In recent years we have witnessed with dismay the resurgence of antisemitism on the left in this country. Both of us have written books about it. So grave did the situation become that the Labour party was forced, with immense reluctance, to conduct an inquiry into the extent and nature of antisemitism within its ranks, which was quite clearly tolerated, condoned and in our judgment facilitated by Jeremy Corbyn’s leadership. Shami Chakrabarti’s inquiry, of which the Director of the Pears Institute was one of two vice-chairs, produced what we regard as a shameful whitewash. No significant action was subsequently taken by the Labour Party to address this growth in antisemitism, which reached such a scale that it constituted unlawful harassment and discrimination, as found by the Equality and Human Rights Commission (EHRC). David Feldman is right that the IHRA definition “acquired symbolic importance” in the struggle over antisemitism in the Labour Party, but it was only made so by Jeremy Corbyn’s stubborn rejection of it in the face of widespread consensus across the Jewish community.

The recent publication of the EHRC report with its utterly damning conclusions, based on a mountain of evidence, has broadly speaking generated two reactions. One has been the belated recognition that antisemitism has indeed, as we have repeatedly argued, become a serious problem on the left, and this clearly includes universities. The other, which one finds from the former Labour leader and his supporters including many who work in those universities, is that these conclusions are unjust, that they are exaggerated, that they constitute a smear, and explicitly or implicitly are a crucial part of a conspiracy to block the forces of progress. These responses all, unsurprisingly, draw on classic antisemitic tropes whose recycling it is, in our view, essential to combat. It is indeed one of the many virtues of the IHRA definition, entirely unacknowledged in David Feldman’s article, that it encourages all those who adopt it to reflect on how and where these tropes are being used and rearticulated so damagingly today.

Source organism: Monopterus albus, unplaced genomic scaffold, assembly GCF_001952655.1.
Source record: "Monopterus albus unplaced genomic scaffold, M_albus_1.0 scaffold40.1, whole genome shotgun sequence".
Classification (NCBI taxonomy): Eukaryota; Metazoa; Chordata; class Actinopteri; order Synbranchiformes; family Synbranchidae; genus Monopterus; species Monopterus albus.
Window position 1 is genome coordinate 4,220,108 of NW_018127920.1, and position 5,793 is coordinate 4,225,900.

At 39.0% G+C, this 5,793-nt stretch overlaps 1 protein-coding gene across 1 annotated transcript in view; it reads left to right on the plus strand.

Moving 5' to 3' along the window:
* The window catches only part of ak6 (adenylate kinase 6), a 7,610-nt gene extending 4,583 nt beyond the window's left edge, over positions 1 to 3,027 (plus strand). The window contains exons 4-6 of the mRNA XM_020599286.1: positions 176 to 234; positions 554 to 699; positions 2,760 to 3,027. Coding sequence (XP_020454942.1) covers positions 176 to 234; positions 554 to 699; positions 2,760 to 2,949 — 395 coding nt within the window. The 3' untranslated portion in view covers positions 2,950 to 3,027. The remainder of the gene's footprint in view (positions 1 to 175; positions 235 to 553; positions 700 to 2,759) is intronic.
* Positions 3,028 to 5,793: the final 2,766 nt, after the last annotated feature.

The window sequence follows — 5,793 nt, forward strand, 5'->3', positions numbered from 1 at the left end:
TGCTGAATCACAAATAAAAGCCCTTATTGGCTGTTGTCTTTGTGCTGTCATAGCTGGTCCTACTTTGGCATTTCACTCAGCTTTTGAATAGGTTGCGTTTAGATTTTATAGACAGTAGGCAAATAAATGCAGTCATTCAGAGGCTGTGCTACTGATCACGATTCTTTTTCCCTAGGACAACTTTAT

Over the past few years, both of us have attended conferences and seminars (including unfortunately some held by the Pears Institute) where we listened with dismay to speakers or audience members insisting that we should not be discussing antisemitism at all, because it is unimportant or exaggerated; or that allegations of antisemitism were smears designed by Jewish organisations and Israel to bully Jeremy Corbyn and the Labour Party into submission. These are the very people who will, one imagines, be more than happy to have witnessed the Institute’s Director take such a public stance against the IHRA definition.

Finally, the overriding context for the debate over the use of the IHRA definition in universities ought to be the status of Jewish students themselves. A 2018 survey by the European Union’s Fundamental Rights Agency found that 28% of British Jews said they had heard antisemitic statements “in academia” during the previous 12 months. Antisemitic anti-Zionism is an undeniable part of this: a 2016 study by the Institute for Jewish Policy Research concluded that, while most Jewish students encountered little prejudice towards them on the grounds of their religious identity, “the discourse around Israel, both in student politics and sometimes in the classroom, is often toxic and even threatening, and can leave Jewish students feeling a variety of emotions, including anxiety, confusion and anger.” At present, the record of British universities in taking these episodes and attitudes seriously is, to say the least, underwhelming. Adopting the IHRA definition is an important first step towards change, both in a practical sense and as a signal to Jewish students. It is a matter of considerable regret to us that his Guardian article rejecting the IHRA definition appears to be the first significant public intervention by the Director of the Pears Institute on the question of campus antisemitism, undertaken not to highlight the extent of antisemitism in British universities but to attack efforts to do something about it. Rather than ill-informed and misplaced criticism of the IHRA definition, it would surely be far better for those working inside British universities to show leadership in how to use it to improve the reporting and recording of antisemitic acts, to recognise how the overwhelming majority of Jews feel, and to unmask all expressions of antisemitism, coded or explicit. 

Professor Philip Spencer, Associate, Pears Institute for the Study of Antisemitism, Co- Author (with Robert Fine) of Antisemitism and the Left: On the return of the Jewish question (Manchester University Press, 2017)

Dr Dave Rich, Associate Research Fellow, Pears Institute for the Study of Antisemitism, Author of The Left’s Jewish Problem: Jeremy Corbyn, Israel & Antisemitism (Biteback, 2018)

December 14, 2020 17:45